The Rise of Public Relations and The Great Wall of Obfuscation

Friday 16 November 2012

It's a well established fact that the growing public relations industry is having a profound impact on journalism today. Last month I was reading about how global PR revenues are amounting to $10bn a year, and in the United States it is estimated that the ratio of American PR professionals to journalists grew from 1.2-1 in 1980 to 4-1 in 2010.

What this means in reality is not only that journalists are ceaselessly bombarded by a near-constant flow of emailed press releases. It has also contributed towards something far more damaging to the profession. That is, how public relations representatives and press officers increasingly function as a barrier or buffer between the journalist and the information he (or she) wants to obtain. They often seem trained to engage in evasiveness, less interested in helping reporters reveal information than they are in protecting the reputation of the organisation which pays their salary.

I'll cite a few routine examples just to illustrate the sort of thing I'm talking about.

1. I have been chasing a well-known US technology company for more than two months about an important story I have been working on concerning surveillance, and so far I have been passed between two separate public relations teams. Both have evaded answering my direct questions and declined to put me in direct contact with the people at the company I need to speak to. Why? "It's complicated," I have been repeatedly told.

2. Government organisations are just as bad. Only last week I discovered that the European Commission, the EU's executive body, has a rule in place that bars its officials from talking directly to any journalists. Any contact, one official told me, has to be approved by the press office, which functions as a sort of overlord, sanctioning any comments before they are released.

3. While pursuing a story last year about Bradley Manning, the US soldier accused of leaking US government documents to WikiLeaks, I contacted a police detective in Wales who I understood had some involvement in the Manning case. Manning is a joint UK-US citizen because his mother is Welsh and lives in Wales, and I wanted to find out more information about claims the Welsh force had assisted the FBI to search his mother's house. The detective refused point blank to speak with me when I called her on the phone; she sounded offended that I had even attempted to ask her a question directly and hung up on me seconds after I introduced myself. The press officer for the force swiftly emailed me a reprimand: "In future if you have a media query please observe the correct protocol and contact the press office and do not approach individual officers directly." I fired back: "Not every public body – police force, council, government office etc. – has a set in stone 'protocol' that must be blindly adhered to and never breached. May I remind you that it is not a against any law for a journalist to approach a police officer to ask for background comment."

The cold and arbitrary bureaucracy of it can be extremely frustrating. On some occasions, press officers can be helpful: assisting you by pointing out relevant information, or by arranging interviews with officials. But in other (most) cases there is no doubt that they function as corporate-style risk managers ready to erect a Great Wall of Obfuscation the moment they get a whiff of a controversial headline.

This also has a bearing on the UK's Freedom of Information Act, which is used to obtain information from public bodies. Specifically, take how London's Metropolitan Police has admitted handling Freedom of Information requests. FOI requests, according to the UK's Information Commissioner, are supposed to be "applicant and motive blind" because "it is about disclosure to the public, and public interests. It is not about specified individuals or private interests." The Met's policy, revealed during a government consultation on FOI law in February, contravenes the commissioner's principle because journalists' requests are treated differently and have to be pre-approved for release by the press office.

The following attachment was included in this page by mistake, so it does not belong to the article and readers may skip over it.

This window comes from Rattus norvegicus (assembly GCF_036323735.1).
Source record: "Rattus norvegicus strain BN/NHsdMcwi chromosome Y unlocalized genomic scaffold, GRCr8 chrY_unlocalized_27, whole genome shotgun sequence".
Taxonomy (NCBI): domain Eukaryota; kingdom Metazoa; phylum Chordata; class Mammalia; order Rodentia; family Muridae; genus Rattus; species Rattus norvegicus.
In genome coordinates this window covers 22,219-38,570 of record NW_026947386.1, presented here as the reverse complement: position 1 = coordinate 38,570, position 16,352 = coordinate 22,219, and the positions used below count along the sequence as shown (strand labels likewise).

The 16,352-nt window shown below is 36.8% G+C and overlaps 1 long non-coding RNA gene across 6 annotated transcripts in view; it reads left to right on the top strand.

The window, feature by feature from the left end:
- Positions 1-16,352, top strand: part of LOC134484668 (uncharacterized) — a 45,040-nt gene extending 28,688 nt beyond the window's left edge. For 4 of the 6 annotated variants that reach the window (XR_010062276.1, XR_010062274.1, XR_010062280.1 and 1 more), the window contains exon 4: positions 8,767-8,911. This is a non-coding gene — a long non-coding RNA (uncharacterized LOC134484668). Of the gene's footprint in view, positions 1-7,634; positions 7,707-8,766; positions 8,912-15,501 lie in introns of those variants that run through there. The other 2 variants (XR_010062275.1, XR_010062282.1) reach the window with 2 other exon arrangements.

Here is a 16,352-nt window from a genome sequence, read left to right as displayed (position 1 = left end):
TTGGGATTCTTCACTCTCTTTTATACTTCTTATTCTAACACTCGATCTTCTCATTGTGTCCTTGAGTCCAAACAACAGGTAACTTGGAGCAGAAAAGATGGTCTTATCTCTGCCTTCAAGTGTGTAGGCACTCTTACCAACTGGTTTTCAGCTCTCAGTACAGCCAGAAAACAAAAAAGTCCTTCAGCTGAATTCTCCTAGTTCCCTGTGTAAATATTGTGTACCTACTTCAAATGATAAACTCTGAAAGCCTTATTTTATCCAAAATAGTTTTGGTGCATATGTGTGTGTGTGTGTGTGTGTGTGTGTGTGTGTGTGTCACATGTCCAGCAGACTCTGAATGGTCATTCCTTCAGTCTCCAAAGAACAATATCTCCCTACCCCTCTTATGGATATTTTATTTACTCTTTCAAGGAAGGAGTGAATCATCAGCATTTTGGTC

One thing I am glad to see is that the UK's Society of Editors appears to have recognised the impact all of this is having. On Monday in Belfast the Society hosted a discussion on the topic, described as follows:

Members of the public have a right to know, but journalists are finding it increasingly difficult to get answers to the simplest of questions on their behalf. A creeping control culture means that face-to-face contact, and even telephone calls being replaced by carefully managed email exchanges. De-humanised, sterile, and obstructive, this trend poses a serious threat to journalism and genuine transparency – at all levels.

It is definitley a threat – but I'm not sure how journalists collectively can respond. As the public relations industry grows, in stark contrast, journalism is struggling to survive. There are less and less publications out there able to invest in time-consuming, laborious investigative reporting, which is hugely detrimental to society and to the health of democracy.

One solution might be for the government to create a kind of investigative journalism fund to help reporters and media outlets finance important investigative projects. This has been supported by a House of Lords committee – but is probably unlikely to come to fruition at least in the near future due to the wider economic crisis. Yet it's not as if public funding for investigative reporting isn't financially viable, even in the grip of a recession. Recently, the government wasted an estimated £40 million on a botched rail contract. Yes, £40 million. Even a fraction of that amount could have funded valuable muckraking projects and helped to push back against the polluting culture of public relations.

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